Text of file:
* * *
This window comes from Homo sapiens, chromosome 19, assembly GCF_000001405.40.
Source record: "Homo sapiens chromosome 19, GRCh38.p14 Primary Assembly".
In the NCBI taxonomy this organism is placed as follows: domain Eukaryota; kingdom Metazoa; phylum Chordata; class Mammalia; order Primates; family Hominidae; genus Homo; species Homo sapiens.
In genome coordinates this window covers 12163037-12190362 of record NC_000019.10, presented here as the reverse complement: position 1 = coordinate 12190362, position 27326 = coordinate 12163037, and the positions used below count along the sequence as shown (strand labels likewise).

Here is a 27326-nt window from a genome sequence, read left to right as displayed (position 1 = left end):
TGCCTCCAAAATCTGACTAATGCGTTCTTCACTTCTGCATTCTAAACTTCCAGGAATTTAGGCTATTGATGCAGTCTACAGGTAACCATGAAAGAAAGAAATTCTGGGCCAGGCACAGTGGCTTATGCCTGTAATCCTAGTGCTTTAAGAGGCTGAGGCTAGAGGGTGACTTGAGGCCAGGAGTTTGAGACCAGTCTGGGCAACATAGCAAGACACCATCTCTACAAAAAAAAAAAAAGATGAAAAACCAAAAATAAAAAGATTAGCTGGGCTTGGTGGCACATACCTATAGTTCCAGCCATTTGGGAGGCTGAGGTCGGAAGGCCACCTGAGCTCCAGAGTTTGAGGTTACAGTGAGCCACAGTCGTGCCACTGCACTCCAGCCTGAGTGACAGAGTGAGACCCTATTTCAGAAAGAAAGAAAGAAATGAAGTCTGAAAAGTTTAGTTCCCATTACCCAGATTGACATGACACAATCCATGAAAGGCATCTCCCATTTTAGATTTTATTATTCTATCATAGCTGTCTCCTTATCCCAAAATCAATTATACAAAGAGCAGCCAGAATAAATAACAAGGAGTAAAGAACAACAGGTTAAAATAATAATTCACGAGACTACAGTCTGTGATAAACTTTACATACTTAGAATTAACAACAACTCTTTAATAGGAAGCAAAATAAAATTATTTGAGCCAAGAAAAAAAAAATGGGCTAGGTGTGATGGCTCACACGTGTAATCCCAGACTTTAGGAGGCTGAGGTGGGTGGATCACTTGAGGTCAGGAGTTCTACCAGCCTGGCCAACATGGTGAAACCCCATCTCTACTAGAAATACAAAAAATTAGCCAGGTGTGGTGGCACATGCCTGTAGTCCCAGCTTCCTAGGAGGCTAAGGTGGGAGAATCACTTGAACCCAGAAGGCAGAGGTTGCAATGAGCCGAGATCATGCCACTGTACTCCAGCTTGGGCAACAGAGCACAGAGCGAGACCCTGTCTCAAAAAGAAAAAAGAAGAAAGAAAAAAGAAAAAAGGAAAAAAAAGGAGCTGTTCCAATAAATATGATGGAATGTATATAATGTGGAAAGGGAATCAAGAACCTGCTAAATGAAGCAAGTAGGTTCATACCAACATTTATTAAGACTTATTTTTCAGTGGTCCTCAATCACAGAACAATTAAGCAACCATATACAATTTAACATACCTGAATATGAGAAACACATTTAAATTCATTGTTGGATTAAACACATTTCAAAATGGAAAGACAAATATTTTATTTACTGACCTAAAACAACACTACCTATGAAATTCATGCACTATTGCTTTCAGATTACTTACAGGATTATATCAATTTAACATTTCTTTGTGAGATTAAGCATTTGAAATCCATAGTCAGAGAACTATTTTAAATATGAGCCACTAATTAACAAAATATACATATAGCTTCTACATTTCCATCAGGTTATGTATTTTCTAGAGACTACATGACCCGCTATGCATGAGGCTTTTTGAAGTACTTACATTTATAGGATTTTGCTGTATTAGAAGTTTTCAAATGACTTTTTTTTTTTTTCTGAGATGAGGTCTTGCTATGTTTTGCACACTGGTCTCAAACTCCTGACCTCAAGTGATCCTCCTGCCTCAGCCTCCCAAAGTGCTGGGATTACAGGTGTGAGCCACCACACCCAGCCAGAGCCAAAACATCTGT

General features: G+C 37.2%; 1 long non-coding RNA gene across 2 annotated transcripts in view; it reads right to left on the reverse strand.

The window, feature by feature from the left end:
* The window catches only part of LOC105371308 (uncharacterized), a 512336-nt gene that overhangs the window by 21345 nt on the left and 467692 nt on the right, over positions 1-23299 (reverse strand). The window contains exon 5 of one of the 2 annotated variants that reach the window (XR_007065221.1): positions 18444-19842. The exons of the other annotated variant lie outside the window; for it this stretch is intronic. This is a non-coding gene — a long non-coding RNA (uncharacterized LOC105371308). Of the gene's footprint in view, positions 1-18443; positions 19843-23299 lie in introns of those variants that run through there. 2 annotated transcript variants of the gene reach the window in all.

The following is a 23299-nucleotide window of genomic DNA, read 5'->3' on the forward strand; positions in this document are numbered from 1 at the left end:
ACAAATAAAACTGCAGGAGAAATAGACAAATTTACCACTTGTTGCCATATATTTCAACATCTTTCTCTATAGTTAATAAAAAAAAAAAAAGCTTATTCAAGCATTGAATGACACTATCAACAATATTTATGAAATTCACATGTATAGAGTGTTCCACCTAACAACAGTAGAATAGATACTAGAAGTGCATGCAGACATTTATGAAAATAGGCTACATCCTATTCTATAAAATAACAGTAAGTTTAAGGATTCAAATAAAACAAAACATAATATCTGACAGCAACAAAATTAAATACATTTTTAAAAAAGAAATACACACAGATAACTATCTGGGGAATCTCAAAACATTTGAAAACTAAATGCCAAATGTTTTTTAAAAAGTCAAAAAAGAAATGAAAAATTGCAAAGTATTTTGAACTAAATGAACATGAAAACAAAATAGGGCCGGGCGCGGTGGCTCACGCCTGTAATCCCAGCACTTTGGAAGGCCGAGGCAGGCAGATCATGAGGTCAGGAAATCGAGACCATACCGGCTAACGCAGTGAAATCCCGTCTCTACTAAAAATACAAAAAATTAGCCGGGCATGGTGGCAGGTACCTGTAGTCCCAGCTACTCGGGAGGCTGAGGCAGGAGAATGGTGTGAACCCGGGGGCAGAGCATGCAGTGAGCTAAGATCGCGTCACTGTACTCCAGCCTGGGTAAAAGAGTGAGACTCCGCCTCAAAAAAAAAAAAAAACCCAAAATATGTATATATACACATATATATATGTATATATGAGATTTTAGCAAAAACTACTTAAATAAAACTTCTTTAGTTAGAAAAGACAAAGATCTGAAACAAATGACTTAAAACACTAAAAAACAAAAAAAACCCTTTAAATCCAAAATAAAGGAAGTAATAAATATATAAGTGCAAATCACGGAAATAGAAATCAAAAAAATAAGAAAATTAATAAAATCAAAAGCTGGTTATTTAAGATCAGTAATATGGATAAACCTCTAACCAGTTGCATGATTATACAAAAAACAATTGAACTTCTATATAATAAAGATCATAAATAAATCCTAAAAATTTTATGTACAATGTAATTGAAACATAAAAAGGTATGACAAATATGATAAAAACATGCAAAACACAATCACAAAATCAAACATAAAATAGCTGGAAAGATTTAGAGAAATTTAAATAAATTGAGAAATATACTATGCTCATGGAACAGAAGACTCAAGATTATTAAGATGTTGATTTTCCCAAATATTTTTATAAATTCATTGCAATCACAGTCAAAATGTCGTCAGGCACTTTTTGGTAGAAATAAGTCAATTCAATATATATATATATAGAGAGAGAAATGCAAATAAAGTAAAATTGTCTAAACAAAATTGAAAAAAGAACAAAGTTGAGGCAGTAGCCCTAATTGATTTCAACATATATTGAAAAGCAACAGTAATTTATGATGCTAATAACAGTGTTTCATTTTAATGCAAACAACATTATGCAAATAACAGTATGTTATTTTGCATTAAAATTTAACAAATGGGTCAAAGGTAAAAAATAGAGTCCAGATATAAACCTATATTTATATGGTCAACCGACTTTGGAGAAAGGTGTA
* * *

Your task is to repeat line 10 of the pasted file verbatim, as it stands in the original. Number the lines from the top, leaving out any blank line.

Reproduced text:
The following is a 23299-nucleotide window of genomic DNA, read 5'->3' on the forward strand; positions in this document are numbered from 1 at the left end: